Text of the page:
Russian and Syrian jets resumed intensive strikes in Idlib and Hama on Sunday, residents and rescuers said, as Damascus stepped up its assault on the rebels’ last major stronghold after a Russian-Iranian-Turkish summit failed to agree a ceasefire.
They said Syrian army helicopters dropped barrel bombs — typically filled with high explosives and shrapnel — on al-Habeet and Abdin villages in southern Idlib and a string of other hamlets and villages in the area.
The Syrian army denies using barrel bombs. However, United Nations investigators have extensively documented their use by the army.
Russian jets were believed to have hit the nearby towns of Latamneh and Kafr Zeita in northern Hama in a succession of raids, an organisation which monitors air strikes in Syria and a rebel source said.
Damascus, backed by allies Russia and Iran, has been preparing a major assault to recover Idlib and adjacent areas of the northwest. The province is Syria’s last major stronghold of active opposition to the rule of president Bashar al-Assad.
Russian and Syrian warplanes have resumed their bombing campaign a day after a summit of the presidents of Turkey, Iran and Russia on Friday failed to agree on a ceasefire that would forestall the offensive.
Turkey and Western powers have warned of a bloodbath if a major Russian-backed bombing campaign is launched in the heavily populated northwestern province that borders Turkey.
The United Nations also said it feared a full-scale offensive could cause a humanitarian catastrophe involving tens of thousands of civilians.
So far the aerial strikes have not hit a major city in the province where over three million civilians, many displaced from other areas, have found refuge in the course of the conflict.
Russia says it avoids civilians and only targets radical al-Qaeda-inspired groups but opposition sources and residents say most of the casualties in the last few days were civilians.
The opposition accuse Russia and its allies of striking at hospitals and civil defence centres to force rebels to surrender in a repeat of earlier, large-scale military offensives.
A US-based medical charity that operates in the provinces said three hospitals and two civil defence centres were bombed in the last two days, ‘leaving thousands with no access to medical care’.
‘It is distressing to see a rise in attacks on medical facilities...There are over three million civilians in this crowded area of Syria who are in a life-threatening situation,’ Ghanem Tayara, head of Union of Medical Care and Relief Organisations (UOSSM) said in a statement.
Regime, Russian air raids resume on Syria’s Idlib
Agence France-Presse . Beirut
Regime and Russian air raids pounded Syria’s last major rebel bastion of Idlib on Sunday after an overnight lull, killing at least one child, a monitor said.
It was the second day of bombardment on the jihadist and rebel-held province and adjacent areas, after key powerbrokers in Tehran failed to reach a deal to avert a government assault.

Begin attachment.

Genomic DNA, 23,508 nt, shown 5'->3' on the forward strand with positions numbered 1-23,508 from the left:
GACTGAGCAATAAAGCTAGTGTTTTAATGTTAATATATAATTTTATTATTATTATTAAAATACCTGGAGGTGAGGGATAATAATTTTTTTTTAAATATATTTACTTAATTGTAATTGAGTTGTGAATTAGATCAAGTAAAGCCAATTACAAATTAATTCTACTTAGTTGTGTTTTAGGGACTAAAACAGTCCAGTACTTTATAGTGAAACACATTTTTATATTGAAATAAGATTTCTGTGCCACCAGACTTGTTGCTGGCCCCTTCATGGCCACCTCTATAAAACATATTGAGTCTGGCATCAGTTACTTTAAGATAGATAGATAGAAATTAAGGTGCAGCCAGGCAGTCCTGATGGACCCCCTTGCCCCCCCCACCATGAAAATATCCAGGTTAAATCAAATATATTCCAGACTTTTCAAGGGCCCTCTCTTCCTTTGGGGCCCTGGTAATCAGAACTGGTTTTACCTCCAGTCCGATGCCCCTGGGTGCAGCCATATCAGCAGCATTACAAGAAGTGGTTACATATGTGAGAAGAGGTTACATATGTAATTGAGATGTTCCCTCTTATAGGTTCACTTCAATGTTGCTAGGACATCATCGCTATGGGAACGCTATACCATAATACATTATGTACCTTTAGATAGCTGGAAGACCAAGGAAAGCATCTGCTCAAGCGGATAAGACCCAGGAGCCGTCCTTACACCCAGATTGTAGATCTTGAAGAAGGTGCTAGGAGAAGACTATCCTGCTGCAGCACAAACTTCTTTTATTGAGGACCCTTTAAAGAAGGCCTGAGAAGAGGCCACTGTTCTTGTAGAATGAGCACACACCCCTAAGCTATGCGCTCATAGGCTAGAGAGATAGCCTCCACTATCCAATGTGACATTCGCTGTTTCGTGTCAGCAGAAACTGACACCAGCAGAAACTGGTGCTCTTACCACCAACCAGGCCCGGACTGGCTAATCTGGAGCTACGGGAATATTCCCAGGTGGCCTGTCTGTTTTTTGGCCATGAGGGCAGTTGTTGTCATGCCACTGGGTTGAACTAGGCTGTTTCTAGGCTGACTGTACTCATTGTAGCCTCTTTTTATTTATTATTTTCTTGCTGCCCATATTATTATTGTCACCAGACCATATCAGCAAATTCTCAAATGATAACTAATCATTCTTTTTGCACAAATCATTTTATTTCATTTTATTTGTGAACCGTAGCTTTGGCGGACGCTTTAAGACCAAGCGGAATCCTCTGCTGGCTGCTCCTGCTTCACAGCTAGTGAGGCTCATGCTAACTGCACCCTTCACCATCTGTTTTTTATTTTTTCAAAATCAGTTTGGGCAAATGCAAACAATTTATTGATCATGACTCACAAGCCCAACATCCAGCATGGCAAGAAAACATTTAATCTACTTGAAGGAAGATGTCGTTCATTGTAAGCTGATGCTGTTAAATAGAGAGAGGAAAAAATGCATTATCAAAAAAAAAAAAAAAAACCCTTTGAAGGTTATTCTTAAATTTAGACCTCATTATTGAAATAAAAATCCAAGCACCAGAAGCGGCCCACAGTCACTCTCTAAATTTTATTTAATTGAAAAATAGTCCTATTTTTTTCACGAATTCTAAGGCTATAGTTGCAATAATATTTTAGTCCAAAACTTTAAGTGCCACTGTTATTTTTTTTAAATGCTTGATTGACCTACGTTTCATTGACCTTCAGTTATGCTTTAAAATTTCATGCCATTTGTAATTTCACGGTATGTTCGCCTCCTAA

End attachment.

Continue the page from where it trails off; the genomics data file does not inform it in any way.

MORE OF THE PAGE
The Syrian Observatory for Human Rights, a Britain-based monitoring group, said heavy attacks resumed on the northwestern region near the Turkish border around midday Sunday.
‘Regime helicopters dropped more than 60 barrel bombs on the village of Hobait in Idlib’s southern countryside, killing at least one young girl’ and wounding six other people, Observatory head Rami Abdel Rahman said.
In the neighbouring province of Hama, Russian jets carried out more than ten strikes on rebel positions in the village of Al-Latamneh, he said.
The raids wounded five rebels and knocked the village’s underground hospital out of action, just a day after strikes damaged a similar health facility in Idlib’s southern town of Hass.
Some of the heaviest bombardment in weeks hit Idlib and nearby areas on Saturday, killing at least nine civilians before coming to a halt by the evening, the Observatory said.
More than half of Idlib is held by Hayat Tahrir al-Sham (HTS), an alliance led by Syria’s former al-Qaeda affiliate, while most of the rest is held by rival rebels. The regime controls a southeastern chunk.
HTS and rebels are also present in adjacent areas of the neighbouring provinces of Aleppo, Hama and Latakia.
Hundreds of families have fled Idlib’s southeastern areas since Saturday, when Russian and regime strikes on the region were the most violent in a month, the Observatory said.
Idlib’s health chief Munzer Al-Khalil said Saturday he feared ‘the most catastrophic crisis’ in Syria’s seven-year war.
He said he had travelled to Geneva to urge diplomats and UN officials to help prevent a ‘catastrophe’.
The United Nations has warned that any military campaign in Idlib could push up to 800,000 people to flee their homes.
The leaders of regime allies Russia and Iran met with the president of rebel backer Turkey in Tehran on Friday, but failed to reach an agreement to avoid a military assault.
The rebel-held region of Idlib and adjacent areas are home to almost three million people, half of whom have been displaced from other areas in the country, according to the UN.
Regime troops have for weeks been massing around Idlib, after president Bashar al-Assad’s regime retook control of other areas of the country earlier this year.
More than 350,000 people have been killed and millions displaced since Syria’s civil war started in 2011 with the brutal repression of anti-Assad protests.